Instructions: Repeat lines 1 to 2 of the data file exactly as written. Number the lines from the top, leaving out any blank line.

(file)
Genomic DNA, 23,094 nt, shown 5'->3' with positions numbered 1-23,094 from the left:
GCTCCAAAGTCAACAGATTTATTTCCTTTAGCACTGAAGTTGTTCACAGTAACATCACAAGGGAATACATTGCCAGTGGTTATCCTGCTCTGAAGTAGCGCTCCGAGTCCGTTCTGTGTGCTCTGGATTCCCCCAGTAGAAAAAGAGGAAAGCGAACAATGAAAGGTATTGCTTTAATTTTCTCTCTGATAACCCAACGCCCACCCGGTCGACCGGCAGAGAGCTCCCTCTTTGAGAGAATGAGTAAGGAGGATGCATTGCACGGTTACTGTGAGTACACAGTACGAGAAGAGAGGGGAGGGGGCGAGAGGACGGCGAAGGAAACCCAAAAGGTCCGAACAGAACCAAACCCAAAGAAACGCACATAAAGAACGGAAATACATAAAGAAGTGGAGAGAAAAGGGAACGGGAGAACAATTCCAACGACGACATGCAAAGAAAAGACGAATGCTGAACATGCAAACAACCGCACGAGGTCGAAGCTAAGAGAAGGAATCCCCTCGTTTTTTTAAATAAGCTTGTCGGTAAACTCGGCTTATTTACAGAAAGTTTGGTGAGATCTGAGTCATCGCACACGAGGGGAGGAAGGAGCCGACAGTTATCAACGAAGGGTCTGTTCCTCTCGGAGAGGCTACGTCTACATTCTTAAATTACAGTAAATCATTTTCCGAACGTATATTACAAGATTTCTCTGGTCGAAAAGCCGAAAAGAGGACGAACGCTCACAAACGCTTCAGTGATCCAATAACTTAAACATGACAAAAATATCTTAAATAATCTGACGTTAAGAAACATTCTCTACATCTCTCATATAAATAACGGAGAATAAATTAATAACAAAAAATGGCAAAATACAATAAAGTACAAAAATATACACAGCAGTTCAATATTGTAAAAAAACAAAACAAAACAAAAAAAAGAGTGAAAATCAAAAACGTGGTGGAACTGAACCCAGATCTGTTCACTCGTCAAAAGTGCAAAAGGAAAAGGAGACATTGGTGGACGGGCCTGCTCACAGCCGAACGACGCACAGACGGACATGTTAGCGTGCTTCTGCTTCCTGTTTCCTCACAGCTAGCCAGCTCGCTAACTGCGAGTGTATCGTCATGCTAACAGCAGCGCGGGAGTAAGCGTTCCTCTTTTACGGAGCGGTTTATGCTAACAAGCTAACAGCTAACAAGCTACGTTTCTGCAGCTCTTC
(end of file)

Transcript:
Genomic DNA, 23,094 nt, shown 5'->3' with positions numbered 1-23,094 from the left:
GCTCCAAAGTCAACAGATTTATTTCCTTTAGCACTGAAGTTGTTCACAGTAACATCACAAGGGAATACATTGCCAGTGGTTATCCTGCTCTGAAGTAGCGCTCCGAGTCCGTTCTGTGTGCTCTGGATTCCCCCAGTAGAAAAAGAGGAAAGCGAACAATGAAAGGTATTGCTTTAATTTTCTCTCTGATAACCCAACGCCCACCCGGTCGACCGGCAGAGAGCTCCCTCTTTGAGAGAATGAGTAAGGAGGATGCATTGCACGGTTACTGTGAGTACACAGTACGAGAAGAGAGGGGAGGGGGCGAGAGGACGGCGAAGGAAACCCAAAAGGTCCGAACAGAACCAAACCCAAAGAAACGCACATAAAGAACGGAAATACATAAAGAAGTGGAGAGAAAAGGGAACGGGAGAACAATTCCAACGACGACATGCAAAGAAAAGACGAATGCTGAACATGCAAACAACCGCACGAGGTCGAAGCTAAGAGAAGGAATCCCCTCGTTTTTTTAAATAAGCTTGTCGGTAAACTCGGCTTATTTACAGAAAGTTTGGTGAGATCTGAGTCATCGCACACGAGGGGAGGAAGGAGCCGACAGTTATCAACGAAGGGTCTGTTCCTCTCGGAGAGGCTACGTCTACATTCTTAAATTACAGTAAATCATTTTCCGAACGTATATTACAAGATTTCTCTGGTCGAAAAGCCGAAAAGAGGACGAACGCTCACAAACGCTTCAGTGATCCAATAACTTAAACATGACAAAAATATCTTAAATAATCTGACGTTAAGAAACATTCTCTACATCTCTCATATAAATAACGGAGAATAAATTAATAACAAAAAATGGCAAAATACAATAAAGTACAAAAATATACACAGCAGTTCAATATTGTAAAAAAACAAAACAAAACAAAAAAAAGAGTGAAAATCAAAAACGTGGTGGAACTGAACCCAGATCTGTTCACTCGTCAAAAGTGCAAAAGGAAAAGGAGACATTGGTGGACGGGCCTGCTCACAGCCGAACGACGCACAGACGGACATGTTAGCGTGCTTCTGCTTCCTGTTTCCTCACAGCTAGCCAGCTCGCTAACTGCGAGTGTATCGTCATGCTAACAGCAGCGCGGGAGTAAGCGTTCCTCTTTTACGGAGCGGTTTATGCTAACAAGCTAACAGCTAACAAGCTACGTTTCTGCAGCTCTTC